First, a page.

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The Rectum is a Rave

By Matthew Fuller, 9 January 2015

Matthew Fuller reviews CHUBZ: the Demonization of My Working Arse, by Spitzenprodukte

London could do with a make-over, a bit of a tastier plotline, and Chubz might be the one it’s been waiting for. That’s partly because this book has more slippery well-satisfied arseholes in it than the state opening of parliament. As a potential participant in that most democratic of sacraments, the gamiest of pantomime blokes Nigel Farage himself makes a starlit performance, even as a dodgy politician; one lured and then trapped into supporting a legal return for proper poppers, isobutyl nitrate instead of the lamer approximations of the now outlawed original compound. His nemesis and handler is none other than Gutrot Essenem, a freedom fighter for this particular chemical compound whose increasing blackmail of Farage leads to a line of nervy slapstick.


This thread of the plot interweaves with and is overtaken by the story of Chubz, for whom Grindr is initially a way of wandering through and interrogating the city, taking its pulse. The layers of interface, image, data, sorting and arranging, sink into the viscera, but then other forces take over, or other lines of writing shift into predominance as prior ones dry up and the city swelters. The heat draws other figures to the fore; Chubz has an anarchist mate Pete who appears haphazardly, and likes a good bellow of rage at the yuppie strawmen, figuring as a kind of divining rod for the social tumult that the book climaxes with.


One of the characters who really gets into Chubz in his early wanderings is Owen, a holographic version of the political pundit Owen Jones, and ‘straight-acting’ charmer with lush nipples in his contact photo. He’ll flirt nervously, fold his clothes neatly, and fingerfuck you after muttering some social democratic strategy thinkpiece into the small of your back, just above the buttocks where such a touch does the erogenous business. And on Chubz those buttocks frame the most powerful arsehole in the history of the written word, slurping up entrants like sloppy spaghetti in one episode, devouring the power of the state in another. Here, the anal orgasm becomes a visionary shamanic force stirring up and rewriting the city. In this mode, the book is at its finest and funniest, most visionary and vulgar.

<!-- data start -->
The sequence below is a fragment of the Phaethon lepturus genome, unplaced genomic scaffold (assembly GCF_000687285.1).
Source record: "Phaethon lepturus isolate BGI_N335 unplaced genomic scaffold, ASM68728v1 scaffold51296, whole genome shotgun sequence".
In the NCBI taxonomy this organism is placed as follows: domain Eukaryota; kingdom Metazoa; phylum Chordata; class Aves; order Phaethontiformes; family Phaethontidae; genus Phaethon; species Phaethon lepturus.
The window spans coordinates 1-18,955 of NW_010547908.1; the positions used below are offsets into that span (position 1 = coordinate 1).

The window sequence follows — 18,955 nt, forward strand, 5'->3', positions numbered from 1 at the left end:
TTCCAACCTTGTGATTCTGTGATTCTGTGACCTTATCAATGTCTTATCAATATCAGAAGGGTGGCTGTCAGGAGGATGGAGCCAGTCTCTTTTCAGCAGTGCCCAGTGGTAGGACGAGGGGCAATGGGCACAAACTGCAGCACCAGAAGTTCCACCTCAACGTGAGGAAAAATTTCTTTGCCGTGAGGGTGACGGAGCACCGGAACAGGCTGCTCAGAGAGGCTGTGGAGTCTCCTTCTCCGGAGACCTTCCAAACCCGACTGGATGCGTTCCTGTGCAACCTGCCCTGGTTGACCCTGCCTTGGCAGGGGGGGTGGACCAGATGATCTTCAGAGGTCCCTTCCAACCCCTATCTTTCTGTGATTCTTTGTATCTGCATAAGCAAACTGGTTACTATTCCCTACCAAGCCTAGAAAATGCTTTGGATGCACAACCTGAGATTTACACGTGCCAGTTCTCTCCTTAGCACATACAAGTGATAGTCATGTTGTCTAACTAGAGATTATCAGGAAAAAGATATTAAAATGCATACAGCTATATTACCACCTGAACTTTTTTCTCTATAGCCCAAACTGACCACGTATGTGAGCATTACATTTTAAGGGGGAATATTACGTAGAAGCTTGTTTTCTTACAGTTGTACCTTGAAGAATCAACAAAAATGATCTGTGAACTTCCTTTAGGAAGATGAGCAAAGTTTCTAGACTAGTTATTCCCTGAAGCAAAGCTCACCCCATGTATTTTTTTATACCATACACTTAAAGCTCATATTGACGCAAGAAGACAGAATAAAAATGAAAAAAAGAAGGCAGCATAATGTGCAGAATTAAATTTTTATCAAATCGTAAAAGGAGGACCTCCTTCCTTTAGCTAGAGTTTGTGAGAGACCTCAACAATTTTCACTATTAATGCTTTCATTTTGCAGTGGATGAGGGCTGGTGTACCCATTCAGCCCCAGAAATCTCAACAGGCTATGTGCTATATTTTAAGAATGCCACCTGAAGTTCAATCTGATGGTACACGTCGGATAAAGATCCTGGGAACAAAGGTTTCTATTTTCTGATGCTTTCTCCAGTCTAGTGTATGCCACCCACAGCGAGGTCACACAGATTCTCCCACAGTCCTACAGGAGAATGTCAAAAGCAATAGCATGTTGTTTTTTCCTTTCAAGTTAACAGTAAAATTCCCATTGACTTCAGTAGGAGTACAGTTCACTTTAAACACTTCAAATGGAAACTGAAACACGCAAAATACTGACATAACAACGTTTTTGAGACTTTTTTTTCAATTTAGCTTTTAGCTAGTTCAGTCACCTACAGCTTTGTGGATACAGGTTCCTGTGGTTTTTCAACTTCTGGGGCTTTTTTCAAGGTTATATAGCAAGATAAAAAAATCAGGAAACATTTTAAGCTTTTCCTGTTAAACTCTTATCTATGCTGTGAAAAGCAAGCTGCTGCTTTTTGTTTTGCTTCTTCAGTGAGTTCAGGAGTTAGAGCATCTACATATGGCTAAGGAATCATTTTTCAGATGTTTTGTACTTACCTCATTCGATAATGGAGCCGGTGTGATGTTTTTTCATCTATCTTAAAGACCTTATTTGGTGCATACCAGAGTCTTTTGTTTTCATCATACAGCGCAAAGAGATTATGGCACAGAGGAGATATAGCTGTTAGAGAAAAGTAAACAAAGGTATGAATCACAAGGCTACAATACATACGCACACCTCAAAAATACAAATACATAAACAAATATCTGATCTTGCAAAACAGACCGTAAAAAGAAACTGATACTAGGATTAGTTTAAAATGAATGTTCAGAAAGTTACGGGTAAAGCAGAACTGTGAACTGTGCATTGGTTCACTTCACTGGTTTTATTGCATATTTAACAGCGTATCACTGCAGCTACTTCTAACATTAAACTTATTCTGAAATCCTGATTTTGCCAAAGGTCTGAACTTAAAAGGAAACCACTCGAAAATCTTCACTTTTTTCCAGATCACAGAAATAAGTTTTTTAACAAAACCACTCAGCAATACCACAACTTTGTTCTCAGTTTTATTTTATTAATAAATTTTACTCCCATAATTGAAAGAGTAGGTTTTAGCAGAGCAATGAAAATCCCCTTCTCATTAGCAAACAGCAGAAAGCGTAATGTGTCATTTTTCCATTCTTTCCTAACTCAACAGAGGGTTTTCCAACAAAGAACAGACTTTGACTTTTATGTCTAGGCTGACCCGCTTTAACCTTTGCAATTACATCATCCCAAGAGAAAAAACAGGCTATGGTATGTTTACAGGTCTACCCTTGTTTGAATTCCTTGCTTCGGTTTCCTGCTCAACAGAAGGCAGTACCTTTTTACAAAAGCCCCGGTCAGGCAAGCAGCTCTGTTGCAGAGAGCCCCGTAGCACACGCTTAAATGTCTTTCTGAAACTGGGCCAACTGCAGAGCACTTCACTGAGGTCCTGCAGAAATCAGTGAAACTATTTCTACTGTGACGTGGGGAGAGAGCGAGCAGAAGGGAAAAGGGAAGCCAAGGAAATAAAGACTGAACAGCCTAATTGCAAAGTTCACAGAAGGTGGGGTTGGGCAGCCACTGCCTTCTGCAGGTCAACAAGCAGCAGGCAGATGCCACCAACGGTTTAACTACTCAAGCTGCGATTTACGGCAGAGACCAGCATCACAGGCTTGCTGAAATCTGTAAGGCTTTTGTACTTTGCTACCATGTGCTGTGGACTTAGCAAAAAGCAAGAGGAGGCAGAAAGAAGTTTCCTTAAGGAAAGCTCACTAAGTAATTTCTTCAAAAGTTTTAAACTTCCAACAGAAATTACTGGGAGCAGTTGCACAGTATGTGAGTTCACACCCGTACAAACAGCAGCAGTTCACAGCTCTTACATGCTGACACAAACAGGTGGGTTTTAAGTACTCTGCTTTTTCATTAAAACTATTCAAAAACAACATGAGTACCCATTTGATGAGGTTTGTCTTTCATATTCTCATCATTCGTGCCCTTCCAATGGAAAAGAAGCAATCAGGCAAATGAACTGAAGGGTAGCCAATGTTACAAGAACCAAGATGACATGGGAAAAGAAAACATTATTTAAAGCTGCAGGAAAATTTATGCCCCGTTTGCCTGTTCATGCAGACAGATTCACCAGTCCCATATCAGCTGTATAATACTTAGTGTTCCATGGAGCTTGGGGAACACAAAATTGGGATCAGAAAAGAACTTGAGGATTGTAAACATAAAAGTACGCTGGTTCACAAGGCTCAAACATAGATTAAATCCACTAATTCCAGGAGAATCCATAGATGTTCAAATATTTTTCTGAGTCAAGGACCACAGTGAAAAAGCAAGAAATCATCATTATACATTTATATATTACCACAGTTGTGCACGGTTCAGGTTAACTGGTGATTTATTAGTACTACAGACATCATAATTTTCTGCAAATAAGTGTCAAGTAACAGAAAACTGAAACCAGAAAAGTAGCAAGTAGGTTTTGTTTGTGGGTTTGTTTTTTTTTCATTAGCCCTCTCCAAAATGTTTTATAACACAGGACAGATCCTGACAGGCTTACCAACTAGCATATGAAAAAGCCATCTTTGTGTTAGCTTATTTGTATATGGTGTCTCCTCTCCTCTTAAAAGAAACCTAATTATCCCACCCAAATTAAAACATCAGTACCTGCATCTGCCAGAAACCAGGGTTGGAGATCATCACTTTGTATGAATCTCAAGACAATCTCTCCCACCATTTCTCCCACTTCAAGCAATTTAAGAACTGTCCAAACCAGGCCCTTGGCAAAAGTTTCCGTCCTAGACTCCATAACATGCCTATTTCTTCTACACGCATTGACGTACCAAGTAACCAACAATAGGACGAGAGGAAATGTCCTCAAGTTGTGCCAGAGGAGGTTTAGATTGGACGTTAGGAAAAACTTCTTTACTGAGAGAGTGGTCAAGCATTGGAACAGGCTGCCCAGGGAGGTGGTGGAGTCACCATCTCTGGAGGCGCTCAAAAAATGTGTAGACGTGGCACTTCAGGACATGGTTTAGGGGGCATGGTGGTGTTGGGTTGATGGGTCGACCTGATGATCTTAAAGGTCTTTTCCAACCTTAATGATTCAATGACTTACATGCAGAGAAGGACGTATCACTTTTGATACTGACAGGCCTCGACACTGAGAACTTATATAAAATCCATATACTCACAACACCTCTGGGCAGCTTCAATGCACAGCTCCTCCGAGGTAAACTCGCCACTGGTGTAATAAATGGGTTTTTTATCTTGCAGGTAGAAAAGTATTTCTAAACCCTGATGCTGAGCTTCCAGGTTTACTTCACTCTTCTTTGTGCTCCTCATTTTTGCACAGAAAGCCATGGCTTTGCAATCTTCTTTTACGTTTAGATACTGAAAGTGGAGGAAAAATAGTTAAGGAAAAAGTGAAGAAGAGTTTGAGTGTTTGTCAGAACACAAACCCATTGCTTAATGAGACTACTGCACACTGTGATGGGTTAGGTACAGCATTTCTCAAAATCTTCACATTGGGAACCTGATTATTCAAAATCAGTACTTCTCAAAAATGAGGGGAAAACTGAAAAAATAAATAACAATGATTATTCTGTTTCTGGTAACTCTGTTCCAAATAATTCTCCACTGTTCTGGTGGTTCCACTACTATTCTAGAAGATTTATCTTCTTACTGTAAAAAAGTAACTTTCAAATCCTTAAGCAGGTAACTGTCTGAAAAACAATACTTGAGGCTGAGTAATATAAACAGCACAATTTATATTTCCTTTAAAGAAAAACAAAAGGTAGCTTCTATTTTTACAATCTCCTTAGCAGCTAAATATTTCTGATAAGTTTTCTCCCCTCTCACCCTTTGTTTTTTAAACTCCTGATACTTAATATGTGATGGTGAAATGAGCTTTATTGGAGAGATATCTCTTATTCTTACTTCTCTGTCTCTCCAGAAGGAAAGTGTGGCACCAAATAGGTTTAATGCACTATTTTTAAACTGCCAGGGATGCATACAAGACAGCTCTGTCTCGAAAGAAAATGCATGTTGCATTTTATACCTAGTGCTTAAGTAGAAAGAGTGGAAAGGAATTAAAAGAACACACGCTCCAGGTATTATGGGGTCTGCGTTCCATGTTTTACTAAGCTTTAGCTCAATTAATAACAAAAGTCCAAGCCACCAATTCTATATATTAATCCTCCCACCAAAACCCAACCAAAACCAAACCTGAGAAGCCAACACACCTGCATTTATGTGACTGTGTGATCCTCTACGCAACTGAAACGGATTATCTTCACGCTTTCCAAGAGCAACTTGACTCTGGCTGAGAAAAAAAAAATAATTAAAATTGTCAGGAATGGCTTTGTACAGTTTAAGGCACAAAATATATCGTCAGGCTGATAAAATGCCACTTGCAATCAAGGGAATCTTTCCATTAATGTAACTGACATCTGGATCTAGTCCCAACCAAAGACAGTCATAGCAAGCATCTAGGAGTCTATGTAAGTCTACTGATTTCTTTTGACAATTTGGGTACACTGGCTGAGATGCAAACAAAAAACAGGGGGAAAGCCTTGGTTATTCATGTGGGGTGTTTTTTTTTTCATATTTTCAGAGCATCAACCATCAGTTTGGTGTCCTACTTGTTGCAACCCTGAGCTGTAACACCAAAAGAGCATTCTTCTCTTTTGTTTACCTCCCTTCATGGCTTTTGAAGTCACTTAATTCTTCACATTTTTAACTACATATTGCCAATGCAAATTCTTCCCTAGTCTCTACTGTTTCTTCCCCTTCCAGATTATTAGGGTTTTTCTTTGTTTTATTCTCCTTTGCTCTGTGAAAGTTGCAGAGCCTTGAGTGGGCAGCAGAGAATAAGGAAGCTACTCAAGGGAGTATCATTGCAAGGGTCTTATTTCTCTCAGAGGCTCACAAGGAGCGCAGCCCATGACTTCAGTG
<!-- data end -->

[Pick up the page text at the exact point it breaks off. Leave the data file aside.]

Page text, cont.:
Written as roughly and gleefully as an adrenaline-fueled riot – in which each brick may be as carefully hefted, considered and flung as those that make the difference to a moment, or bunged somewhere in the right direction to keep up the pace of missiles – Chubz, short-circuits the hormones, events and vocabulary associated with riot to those associated with sex, making the link between one kind of convulsion and another. In a sense, the book is a knowing part of riot-lit, like William Burrough’s Wild Boys, or aspects of Stewart Home’s earlier pulps. These are books that linger over the moment of insurrection, urging it into being. We see in them the flickering of some other in becoming, or watch it turn into another charade. Fusing the farcical with the romantic urge to the union of souls or with its blackly comedic counterpart, Chubz is a little book of dreams to press up against the city and inhale in one go.


CHUBZ: the Demonization of My Working Arse, Spitzenprodukte, Montez Press, Hamburg, 2014